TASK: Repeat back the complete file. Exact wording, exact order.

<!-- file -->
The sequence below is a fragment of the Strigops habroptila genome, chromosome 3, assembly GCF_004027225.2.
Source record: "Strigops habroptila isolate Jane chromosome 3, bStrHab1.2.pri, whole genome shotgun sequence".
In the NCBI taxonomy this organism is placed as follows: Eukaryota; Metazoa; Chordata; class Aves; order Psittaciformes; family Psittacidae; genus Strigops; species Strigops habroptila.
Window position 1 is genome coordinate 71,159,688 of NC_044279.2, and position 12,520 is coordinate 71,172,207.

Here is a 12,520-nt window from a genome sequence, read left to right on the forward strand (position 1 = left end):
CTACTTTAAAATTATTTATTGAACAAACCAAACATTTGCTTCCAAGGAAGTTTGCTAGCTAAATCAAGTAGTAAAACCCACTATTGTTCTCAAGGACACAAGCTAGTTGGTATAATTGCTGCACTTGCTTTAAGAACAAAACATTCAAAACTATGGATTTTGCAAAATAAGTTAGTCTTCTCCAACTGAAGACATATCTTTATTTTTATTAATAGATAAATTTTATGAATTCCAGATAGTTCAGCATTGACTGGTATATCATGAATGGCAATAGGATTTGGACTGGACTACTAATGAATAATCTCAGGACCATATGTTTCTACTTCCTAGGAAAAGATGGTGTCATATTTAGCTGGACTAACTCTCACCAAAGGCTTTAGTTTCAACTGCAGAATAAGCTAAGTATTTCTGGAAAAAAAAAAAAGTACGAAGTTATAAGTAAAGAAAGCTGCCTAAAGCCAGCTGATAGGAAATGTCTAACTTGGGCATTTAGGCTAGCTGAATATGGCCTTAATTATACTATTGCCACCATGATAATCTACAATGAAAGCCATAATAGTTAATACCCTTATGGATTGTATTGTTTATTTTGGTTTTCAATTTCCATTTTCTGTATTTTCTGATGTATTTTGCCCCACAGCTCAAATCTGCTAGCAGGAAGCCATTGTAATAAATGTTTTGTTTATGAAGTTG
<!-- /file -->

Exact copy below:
The sequence below is a fragment of the Strigops habroptila genome, chromosome 3, assembly GCF_004027225.2.
Source record: "Strigops habroptila isolate Jane chromosome 3, bStrHab1.2.pri, whole genome shotgun sequence".
In the NCBI taxonomy this organism is placed as follows: Eukaryota; Metazoa; Chordata; class Aves; order Psittaciformes; family Psittacidae; genus Strigops; species Strigops habroptila.
Window position 1 is genome coordinate 71,159,688 of NC_044279.2, and position 12,520 is coordinate 71,172,207.

Here is a 12,520-nt window from a genome sequence, read left to right on the forward strand (position 1 = left end):
CTACTTTAAAATTATTTATTGAACAAACCAAACATTTGCTTCCAAGGAAGTTTGCTAGCTAAATCAAGTAGTAAAACCCACTATTGTTCTCAAGGACACAAGCTAGTTGGTATAATTGCTGCACTTGCTTTAAGAACAAAACATTCAAAACTATGGATTTTGCAAAATAAGTTAGTCTTCTCCAACTGAAGACATATCTTTATTTTTATTAATAGATAAATTTTATGAATTCCAGATAGTTCAGCATTGACTGGTATATCATGAATGGCAATAGGATTTGGACTGGACTACTAATGAATAATCTCAGGACCATATGTTTCTACTTCCTAGGAAAAGATGGTGTCATATTTAGCTGGACTAACTCTCACCAAAGGCTTTAGTTTCAACTGCAGAATAAGCTAAGTATTTCTGGAAAAAAAAAAAAGTACGAAGTTATAAGTAAAGAAAGCTGCCTAAAGCCAGCTGATAGGAAATGTCTAACTTGGGCATTTAGGCTAGCTGAATATGGCCTTAATTATACTATTGCCACCATGATAATCTACAATGAAAGCCATAATAGTTAATACCCTTATGGATTGTATTGTTTATTTTGGTTTTCAATTTCCATTTTCTGTATTTTCTGATGTATTTTGCCCCACAGCTCAAATCTGCTAGCAGGAAGCCATTGTAATAAATGTTTTGTTTATGAAGTTG